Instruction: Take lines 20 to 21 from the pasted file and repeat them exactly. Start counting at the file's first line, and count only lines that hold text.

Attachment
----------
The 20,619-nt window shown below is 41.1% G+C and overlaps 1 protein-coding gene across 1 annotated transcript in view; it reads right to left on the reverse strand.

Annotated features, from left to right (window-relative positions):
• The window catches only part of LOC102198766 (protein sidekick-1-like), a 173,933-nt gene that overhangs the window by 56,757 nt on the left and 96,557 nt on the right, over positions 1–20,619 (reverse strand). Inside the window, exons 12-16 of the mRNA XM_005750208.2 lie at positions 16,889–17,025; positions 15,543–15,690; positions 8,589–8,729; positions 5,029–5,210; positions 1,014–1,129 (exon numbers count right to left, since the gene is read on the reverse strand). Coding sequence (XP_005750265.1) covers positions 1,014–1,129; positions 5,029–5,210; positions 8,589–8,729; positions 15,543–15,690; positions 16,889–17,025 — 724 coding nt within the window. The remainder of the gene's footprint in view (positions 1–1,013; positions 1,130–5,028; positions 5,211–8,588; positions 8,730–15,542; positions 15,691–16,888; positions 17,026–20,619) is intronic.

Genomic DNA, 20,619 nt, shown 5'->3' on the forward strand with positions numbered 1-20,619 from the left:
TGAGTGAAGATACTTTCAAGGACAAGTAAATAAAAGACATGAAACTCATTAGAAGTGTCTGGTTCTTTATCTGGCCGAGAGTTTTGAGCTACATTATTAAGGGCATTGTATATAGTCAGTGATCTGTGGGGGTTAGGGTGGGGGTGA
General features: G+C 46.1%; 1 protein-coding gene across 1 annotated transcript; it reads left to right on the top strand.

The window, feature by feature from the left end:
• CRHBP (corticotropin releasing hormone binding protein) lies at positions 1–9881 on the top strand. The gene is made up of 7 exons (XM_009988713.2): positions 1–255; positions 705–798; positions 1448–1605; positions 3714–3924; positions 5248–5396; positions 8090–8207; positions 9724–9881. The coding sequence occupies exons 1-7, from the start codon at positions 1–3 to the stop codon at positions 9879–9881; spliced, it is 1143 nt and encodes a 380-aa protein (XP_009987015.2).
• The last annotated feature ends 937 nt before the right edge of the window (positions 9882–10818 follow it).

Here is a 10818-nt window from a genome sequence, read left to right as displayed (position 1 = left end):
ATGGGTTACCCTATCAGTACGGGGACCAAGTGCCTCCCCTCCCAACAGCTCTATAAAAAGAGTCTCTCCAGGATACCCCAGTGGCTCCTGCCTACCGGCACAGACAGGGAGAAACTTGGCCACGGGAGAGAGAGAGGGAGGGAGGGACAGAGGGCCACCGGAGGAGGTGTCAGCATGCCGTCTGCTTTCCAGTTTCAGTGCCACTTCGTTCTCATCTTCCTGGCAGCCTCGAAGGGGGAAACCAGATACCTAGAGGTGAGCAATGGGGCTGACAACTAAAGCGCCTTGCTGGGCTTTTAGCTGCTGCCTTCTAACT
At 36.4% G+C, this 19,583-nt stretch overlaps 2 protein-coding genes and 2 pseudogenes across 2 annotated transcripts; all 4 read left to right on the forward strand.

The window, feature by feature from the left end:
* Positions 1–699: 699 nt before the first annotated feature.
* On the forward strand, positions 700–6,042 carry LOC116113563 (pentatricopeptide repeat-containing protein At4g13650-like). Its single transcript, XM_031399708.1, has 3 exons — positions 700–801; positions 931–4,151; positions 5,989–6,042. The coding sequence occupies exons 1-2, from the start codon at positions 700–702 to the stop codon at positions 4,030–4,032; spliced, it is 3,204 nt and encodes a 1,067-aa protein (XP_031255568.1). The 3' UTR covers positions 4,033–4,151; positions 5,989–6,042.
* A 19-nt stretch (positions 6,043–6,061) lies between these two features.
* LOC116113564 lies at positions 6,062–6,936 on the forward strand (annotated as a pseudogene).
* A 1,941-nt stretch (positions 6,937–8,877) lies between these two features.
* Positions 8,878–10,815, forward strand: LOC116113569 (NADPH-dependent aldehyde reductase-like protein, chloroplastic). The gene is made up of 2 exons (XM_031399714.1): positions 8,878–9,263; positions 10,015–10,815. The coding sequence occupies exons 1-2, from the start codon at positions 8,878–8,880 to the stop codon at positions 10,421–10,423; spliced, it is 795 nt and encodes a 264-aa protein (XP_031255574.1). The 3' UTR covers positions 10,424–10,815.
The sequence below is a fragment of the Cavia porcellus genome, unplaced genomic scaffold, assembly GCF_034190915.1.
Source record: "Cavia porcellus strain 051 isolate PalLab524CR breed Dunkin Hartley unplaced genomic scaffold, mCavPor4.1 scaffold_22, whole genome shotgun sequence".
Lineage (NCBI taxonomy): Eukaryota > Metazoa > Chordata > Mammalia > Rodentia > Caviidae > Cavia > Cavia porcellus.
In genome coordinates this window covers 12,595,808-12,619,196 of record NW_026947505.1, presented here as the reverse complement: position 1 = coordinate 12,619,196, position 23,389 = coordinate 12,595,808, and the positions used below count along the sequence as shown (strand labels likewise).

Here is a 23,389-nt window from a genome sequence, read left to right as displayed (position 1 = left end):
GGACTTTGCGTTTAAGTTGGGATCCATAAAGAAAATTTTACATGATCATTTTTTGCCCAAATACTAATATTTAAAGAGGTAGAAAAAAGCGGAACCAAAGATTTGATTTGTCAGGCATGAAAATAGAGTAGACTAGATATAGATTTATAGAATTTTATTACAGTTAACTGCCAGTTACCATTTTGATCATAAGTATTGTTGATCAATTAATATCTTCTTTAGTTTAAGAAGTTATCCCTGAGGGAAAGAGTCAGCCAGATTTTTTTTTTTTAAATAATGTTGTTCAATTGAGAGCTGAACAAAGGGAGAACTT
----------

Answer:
The sequence below is a fragment of the Cavia porcellus genome, unplaced genomic scaffold, assembly GCF_034190915.1.
Source record: "Cavia porcellus strain 051 isolate PalLab524CR breed Dunkin Hartley unplaced genomic scaffold, mCavPor4.1 scaffold_22, whole genome shotgun sequence".